I just found this book the morning after seeing Monty Python’s live reunion. This book was first published last year, but a new paperback version comes out August 19th, 2014. See Slant Magazine for one review, which states:
Keith Mabbut, the protagonist of Michael Palin’s second novel, The Truth, represents, in this age of climate change and rampant capitalism, an updated version of the failed academic: the failed environmentalist. Like Michael Beard from Ian McEwan’s Solar and Walter Bergland from Jonathan Franzen’s Freedom, Mabbut is middle-aged and full of compromise. He, too, has relationship problems, and his career has failed to measure up to early potential.
3.5 rating based on 1,524 ratings (all editions)
“An ingeniously plotted, beautifully written and hugely enjoyable book that raises tricky questions about... our need for heroes [and] the price of personal compromise.’”
—The Daily Telegraph
For the first time since his much-beloved tale Hemingway's Chair was published in 1998, Michael Palin pens a new novel featuring the warm and witty story of an everyman, a tantalizing offer, a journey to India, and the search for the truth.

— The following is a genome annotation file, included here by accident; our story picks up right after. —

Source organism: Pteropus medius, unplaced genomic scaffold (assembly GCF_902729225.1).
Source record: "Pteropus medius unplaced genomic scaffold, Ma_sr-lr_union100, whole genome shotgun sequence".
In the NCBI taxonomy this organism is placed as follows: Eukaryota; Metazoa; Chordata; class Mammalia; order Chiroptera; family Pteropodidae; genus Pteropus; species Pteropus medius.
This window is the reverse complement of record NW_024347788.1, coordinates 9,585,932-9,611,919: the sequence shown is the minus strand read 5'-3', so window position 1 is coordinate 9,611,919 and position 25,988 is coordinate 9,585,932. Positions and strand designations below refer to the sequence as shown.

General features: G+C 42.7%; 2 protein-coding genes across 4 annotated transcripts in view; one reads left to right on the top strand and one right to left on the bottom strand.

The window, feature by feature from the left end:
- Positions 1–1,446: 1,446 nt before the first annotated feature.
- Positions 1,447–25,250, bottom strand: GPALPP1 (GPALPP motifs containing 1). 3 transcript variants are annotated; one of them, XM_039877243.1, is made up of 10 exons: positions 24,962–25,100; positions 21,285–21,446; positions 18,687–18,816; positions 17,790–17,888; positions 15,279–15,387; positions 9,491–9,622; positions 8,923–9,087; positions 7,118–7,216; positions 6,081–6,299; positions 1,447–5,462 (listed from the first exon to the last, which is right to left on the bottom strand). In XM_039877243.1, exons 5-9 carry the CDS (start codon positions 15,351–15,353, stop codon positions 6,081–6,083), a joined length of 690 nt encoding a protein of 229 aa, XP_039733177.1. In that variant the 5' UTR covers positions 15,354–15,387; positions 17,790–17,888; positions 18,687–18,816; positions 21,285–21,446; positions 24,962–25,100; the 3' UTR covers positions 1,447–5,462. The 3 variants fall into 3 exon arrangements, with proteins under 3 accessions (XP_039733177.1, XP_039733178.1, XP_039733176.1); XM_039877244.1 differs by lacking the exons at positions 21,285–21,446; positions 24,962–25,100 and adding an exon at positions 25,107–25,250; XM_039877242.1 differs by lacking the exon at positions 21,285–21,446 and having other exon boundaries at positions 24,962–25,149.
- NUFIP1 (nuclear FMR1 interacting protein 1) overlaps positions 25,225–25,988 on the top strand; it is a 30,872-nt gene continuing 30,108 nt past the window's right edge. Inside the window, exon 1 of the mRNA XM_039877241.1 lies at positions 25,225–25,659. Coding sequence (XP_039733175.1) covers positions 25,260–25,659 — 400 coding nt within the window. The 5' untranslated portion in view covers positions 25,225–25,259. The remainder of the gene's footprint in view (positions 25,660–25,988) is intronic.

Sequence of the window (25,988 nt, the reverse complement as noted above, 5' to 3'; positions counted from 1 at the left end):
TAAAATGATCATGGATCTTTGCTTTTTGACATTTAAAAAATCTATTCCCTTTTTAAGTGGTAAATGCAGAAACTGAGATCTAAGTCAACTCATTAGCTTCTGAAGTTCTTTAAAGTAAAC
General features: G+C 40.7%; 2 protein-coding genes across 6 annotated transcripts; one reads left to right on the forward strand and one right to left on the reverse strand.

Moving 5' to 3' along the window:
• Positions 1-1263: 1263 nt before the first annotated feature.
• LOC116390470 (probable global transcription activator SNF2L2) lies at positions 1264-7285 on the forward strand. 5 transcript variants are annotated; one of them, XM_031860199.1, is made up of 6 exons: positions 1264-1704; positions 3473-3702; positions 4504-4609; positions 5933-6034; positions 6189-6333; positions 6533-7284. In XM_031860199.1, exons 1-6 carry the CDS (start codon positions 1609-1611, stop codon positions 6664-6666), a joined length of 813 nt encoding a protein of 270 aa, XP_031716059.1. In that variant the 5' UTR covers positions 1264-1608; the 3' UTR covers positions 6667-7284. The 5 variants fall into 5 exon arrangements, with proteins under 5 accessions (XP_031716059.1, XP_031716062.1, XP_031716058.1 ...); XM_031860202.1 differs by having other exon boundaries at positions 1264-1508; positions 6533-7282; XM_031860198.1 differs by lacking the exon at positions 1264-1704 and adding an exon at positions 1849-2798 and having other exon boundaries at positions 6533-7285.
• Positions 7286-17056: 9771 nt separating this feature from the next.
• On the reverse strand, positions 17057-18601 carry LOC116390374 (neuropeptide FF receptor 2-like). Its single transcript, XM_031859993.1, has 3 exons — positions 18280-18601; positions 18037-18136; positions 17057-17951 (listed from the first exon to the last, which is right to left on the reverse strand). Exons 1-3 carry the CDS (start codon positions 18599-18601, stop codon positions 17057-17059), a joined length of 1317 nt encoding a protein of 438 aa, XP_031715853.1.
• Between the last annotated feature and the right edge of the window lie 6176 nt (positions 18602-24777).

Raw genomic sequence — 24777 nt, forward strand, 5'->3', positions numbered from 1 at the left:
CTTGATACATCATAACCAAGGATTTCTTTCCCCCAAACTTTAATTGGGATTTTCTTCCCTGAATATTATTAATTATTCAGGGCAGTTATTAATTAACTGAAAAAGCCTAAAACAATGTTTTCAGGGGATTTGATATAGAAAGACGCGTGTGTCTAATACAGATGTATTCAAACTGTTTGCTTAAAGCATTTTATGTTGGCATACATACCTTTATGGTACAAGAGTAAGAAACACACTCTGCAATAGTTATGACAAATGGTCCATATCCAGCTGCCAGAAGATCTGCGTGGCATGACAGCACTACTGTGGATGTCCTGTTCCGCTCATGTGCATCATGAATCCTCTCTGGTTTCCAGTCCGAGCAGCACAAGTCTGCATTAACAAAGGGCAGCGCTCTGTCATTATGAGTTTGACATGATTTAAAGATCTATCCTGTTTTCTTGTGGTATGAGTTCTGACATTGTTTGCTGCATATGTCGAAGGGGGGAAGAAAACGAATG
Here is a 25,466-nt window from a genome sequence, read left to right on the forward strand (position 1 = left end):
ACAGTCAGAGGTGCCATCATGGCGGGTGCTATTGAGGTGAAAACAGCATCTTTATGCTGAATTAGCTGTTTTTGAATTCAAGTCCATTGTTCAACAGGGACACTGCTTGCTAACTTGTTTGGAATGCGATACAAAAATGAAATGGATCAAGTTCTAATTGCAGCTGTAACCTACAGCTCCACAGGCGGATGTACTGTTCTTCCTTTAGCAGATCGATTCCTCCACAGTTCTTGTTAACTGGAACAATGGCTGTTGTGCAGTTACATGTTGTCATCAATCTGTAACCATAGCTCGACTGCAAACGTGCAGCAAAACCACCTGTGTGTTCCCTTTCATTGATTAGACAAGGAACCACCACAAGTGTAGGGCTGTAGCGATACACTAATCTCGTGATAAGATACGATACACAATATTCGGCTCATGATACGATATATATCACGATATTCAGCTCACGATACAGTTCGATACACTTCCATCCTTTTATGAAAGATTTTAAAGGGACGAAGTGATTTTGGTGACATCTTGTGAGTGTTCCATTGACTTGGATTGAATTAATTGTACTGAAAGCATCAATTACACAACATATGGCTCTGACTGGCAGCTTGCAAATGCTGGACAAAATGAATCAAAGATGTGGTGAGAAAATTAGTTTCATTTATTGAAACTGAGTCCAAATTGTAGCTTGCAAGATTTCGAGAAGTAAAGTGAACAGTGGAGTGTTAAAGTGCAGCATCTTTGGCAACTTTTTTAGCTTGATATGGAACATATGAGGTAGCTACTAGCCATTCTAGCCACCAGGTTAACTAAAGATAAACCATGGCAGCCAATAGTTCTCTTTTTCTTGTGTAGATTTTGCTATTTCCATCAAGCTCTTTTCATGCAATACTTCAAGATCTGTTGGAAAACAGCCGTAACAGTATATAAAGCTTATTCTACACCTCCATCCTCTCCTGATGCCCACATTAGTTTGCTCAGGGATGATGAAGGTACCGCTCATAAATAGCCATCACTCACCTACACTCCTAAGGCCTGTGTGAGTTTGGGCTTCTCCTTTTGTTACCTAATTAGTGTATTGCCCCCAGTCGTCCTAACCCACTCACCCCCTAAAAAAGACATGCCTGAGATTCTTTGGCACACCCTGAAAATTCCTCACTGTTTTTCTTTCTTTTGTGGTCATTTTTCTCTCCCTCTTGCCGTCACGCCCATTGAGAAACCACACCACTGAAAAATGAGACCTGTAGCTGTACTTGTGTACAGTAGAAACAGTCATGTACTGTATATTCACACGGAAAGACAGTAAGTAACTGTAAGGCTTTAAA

Keith Mabbut is at a crossroads in his life. A professional writer of some repute, he has reached the age of fifty-six with nothing resembling the success of his two great literary heroes, George Orwell and Albert Camus. When he is offered the opportunity of a lifetime—to write the biography of the elusive Hamish Melville, a widely respected and highly influential activist and humanitarian—he seizes the chance to write something meaningful. His search to find out the real story behind the legend takes Mabbut to the lush landscapes and environmental hotspots of India.
The more he discovers about Melville, the more he admires him—and the more he connects with an idealist who wanted to make a difference. But is his quarry really who he claims to be? As Keith discovers, the truth can be whatever we make it.
In this wonderful, heartwarming novel, Michael Palin turns his considerable skills to fiction in the story of an ordinary man on an extraordinary adventure.
"[Palin's] book is well paced, his prose, carefully hewn, his characters fully developed and convincingly human. And his comic timing is impeccable." —The Washington Post on Hemingway's Chair
"This book's strengths are . . . its dry, deftly, understated wit, its careful plot and character construction; it's clever, on-the-money dialogue . . . Those pleasures carry you a long way." —The New York Times Book Review on Hemingway's Chair